Being overweight in early pregnancy associated with increased rate of cerebral palsy
Among Swedish women, being overweight or obese early in pregnancy was associated with increased rates of cerebral palsy in children, according to a study appearing in the March 7 issue of JAMA.
Despite advances in obstetric and neonatal care, the prevalence of cerebral palsy has increased from 1998 through 2006 in children born at full term. Few preventable factors are known to affect the risk of cerebral palsy. Maternal overweight and obesity are associated with increased risks of preterm delivery, asphyxia-related neonatal complications, and congenital malformations, which in turn are associated with increased risks of cerebral palsy. It is uncertain whether risk of cerebral palsy in offspring increases with maternal overweight and obesity severity and what could be possible mechanisms.
Eduardo Villamor, M.D., Dr.P.H., of the University of Michigan, Ann Arbor, and colleagues conducted a study that included women with children born in Sweden from 1997 through 2011. Using national registries, children were followed for a cerebral palsy diagnosis through 2012.
Of 1,423,929 children included (average gestational age, 39.8 weeks), 3,029 were diagnosed with cerebral palsy over a median 7.8 years of follow-up. Analysis of the data indicated that maternal overweight (body mass index [BMI] of 25 to 29.9) and increasing grades of obesity (BMI 30 or greater) were associated with increasing rates of cerebral palsy. Results were statistically significant for children born at full term, who comprised 71 percent of all children with cerebral palsy, but not for preterm infants.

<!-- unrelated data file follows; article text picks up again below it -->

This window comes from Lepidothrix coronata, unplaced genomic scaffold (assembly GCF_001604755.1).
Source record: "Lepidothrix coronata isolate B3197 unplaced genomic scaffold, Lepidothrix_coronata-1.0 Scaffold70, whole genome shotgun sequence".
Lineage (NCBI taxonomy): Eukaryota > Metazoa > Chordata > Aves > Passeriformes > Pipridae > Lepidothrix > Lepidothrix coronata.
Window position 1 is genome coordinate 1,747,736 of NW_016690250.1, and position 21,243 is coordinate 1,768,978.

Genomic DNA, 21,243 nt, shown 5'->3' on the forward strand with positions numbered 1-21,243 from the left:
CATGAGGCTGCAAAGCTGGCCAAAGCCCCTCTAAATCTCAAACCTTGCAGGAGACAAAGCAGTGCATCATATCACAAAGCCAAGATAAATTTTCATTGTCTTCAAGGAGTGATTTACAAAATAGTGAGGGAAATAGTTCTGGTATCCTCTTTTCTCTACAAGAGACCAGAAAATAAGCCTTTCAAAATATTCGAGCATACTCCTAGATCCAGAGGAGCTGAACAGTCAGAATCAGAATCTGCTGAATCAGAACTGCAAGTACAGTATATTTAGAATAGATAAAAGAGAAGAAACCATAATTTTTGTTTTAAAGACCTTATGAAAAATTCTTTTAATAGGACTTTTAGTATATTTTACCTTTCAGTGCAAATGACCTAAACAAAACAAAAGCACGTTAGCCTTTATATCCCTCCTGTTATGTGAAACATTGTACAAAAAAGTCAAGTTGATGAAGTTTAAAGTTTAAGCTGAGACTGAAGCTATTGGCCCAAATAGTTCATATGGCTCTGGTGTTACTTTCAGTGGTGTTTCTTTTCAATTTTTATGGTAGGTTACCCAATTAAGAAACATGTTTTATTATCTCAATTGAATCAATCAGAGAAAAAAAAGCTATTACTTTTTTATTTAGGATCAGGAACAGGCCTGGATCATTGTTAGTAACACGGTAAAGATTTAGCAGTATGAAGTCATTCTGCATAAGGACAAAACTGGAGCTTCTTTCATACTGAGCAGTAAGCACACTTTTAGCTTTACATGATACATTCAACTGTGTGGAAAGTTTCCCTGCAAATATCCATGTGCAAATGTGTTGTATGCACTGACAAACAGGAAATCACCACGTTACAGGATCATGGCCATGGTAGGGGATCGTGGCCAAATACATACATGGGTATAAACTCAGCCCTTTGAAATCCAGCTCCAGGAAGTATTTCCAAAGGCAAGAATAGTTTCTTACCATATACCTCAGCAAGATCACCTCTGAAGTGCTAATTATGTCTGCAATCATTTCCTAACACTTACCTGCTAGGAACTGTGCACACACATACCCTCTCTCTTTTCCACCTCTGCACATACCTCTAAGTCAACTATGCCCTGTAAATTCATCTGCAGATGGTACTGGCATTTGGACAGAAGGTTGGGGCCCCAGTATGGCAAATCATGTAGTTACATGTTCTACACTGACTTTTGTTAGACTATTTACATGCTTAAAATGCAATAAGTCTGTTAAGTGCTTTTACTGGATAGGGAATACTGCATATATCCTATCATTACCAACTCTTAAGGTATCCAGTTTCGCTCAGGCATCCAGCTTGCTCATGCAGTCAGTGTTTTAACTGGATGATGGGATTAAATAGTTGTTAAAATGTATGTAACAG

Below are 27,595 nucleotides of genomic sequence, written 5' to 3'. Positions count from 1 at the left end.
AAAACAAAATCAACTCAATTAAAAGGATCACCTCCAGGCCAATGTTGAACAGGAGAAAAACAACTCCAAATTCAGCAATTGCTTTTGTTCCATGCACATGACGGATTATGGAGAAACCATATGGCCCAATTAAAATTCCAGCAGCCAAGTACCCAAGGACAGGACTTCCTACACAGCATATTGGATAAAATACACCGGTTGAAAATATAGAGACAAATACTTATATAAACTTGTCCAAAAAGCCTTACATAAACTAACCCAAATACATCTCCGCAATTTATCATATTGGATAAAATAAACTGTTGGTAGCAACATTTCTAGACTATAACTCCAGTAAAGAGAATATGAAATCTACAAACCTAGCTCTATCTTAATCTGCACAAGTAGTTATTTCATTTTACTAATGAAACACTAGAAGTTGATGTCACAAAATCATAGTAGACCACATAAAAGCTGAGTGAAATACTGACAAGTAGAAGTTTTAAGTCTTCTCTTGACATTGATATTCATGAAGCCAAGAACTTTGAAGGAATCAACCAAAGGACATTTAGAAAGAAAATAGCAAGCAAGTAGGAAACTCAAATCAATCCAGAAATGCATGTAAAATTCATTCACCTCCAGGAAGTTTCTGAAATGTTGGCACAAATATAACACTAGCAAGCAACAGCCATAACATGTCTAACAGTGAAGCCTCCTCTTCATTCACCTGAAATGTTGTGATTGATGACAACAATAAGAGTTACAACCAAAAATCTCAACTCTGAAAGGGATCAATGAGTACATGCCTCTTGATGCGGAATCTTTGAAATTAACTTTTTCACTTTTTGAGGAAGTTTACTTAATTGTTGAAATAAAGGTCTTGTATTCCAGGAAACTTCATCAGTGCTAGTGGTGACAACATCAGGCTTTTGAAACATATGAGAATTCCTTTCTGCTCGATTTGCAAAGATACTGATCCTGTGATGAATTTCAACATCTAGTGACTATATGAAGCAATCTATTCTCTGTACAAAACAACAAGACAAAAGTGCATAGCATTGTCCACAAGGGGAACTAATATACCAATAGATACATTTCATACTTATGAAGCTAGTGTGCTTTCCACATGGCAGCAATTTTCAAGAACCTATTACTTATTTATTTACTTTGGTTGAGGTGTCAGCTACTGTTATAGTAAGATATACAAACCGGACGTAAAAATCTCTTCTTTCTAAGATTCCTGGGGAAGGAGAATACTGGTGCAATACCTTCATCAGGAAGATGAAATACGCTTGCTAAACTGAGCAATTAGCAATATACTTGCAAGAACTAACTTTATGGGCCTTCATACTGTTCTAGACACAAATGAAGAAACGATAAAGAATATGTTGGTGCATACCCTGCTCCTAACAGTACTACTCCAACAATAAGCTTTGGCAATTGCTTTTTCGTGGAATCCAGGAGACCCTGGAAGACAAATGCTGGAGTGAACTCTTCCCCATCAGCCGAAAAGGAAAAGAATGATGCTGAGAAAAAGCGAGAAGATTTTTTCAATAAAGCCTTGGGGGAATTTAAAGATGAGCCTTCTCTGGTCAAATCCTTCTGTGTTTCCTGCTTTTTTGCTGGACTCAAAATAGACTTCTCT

An estimated 45 percent of the association between maternal BMI and rates of cerebral palsy in full-term children was mediated through asphyxia-related neonatal complications.
The authors note that although the effect of maternal obesity on cerebral palsy may seem small compared with other risk factors, the association is of public health relevance due to the large proportion of women who are overweight or obese. "The number of women with a BMI of 35 or more globally doubled from approximately 50 to 100 million from 2000 through 2010. In the United States, approximately half of all pregnant women have overweight or obesity at the first prenatal visit. Considering the high prevalence of obesity and the continued rise of its most severe forms, the finding that maternal overweight and obesity are related to rates of cerebral palsy in a dose-response manner may have serious public health implications."